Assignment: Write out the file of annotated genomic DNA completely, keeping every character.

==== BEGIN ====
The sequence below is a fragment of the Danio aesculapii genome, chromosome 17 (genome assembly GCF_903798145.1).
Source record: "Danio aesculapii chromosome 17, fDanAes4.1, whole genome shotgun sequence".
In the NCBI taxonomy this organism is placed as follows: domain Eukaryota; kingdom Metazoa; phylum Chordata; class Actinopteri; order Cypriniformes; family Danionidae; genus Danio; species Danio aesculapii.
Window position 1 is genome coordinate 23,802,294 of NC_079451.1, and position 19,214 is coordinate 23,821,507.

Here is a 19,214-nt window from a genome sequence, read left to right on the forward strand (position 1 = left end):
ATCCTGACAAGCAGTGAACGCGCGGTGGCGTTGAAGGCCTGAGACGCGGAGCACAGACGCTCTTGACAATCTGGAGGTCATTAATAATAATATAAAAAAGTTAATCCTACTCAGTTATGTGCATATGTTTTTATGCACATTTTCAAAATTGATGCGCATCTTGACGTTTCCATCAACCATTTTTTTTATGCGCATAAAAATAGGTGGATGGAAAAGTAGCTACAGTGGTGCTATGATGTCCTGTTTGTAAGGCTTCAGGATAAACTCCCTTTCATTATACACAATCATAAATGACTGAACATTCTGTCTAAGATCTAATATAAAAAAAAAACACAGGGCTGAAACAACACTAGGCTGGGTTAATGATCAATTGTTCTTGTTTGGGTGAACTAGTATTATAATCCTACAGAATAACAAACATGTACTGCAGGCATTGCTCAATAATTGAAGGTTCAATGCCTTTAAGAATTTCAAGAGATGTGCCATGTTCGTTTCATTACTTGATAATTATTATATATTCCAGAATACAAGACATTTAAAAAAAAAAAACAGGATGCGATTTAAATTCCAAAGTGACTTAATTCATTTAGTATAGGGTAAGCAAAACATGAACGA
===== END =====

The sequence below is a fragment of the Danio aesculapii genome, chromosome 17 (genome assembly GCF_903798145.1).
Source record: "Danio aesculapii chromosome 17, fDanAes4.1, whole genome shotgun sequence".
In the NCBI taxonomy this organism is placed as follows: domain Eukaryota; kingdom Metazoa; phylum Chordata; class Actinopteri; order Cypriniformes; family Danionidae; genus Danio; species Danio aesculapii.
Window position 1 is genome coordinate 23,802,294 of NC_079451.1, and position 19,214 is coordinate 23,821,507.

Here is a 19,214-nt window from a genome sequence, read left to right on the forward strand (position 1 = left end):
ATCCTGACAAGCAGTGAACGCGCGGTGGCGTTGAAGGCCTGAGACGCGGAGCACAGACGCTCTTGACAATCTGGAGGTCATTAATAATAATATAAAAAAGTTAATCCTACTCAGTTATGTGCATATGTTTTTATGCACATTTTCAAAATTGATGCGCATCTTGACGTTTCCATCAACCATTTTTTTTATGCGCATAAAAATAGGTGGATGGAAAAGTAGCTACAGTGGTGCTATGATGTCCTGTTTGTAAGGCTTCAGGATAAACTCCCTTTCATTATACACAATCATAAATGACTGAACATTCTGTCTAAGATCTAATATAAAAAAAAAACACAGGGCTGAAACAACACTAGGCTGGGTTAATGATCAATTGTTCTTGTTTGGGTGAACTAGTATTATAATCCTACAGAATAACAAACATGTACTGCAGGCATTGCTCAATAATTGAAGGTTCAATGCCTTTAAGAATTTCAAGAGATGTGCCATGTTCGTTTCATTACTTGATAATTATTATATATTCCAGAATACAAGACATTTAAAAAAAAAAAACAGGATGCGATTTAAATTCCAAAGTGACTTAATTCATTTAGTATAGGGTAAGCAAAACATGAACGA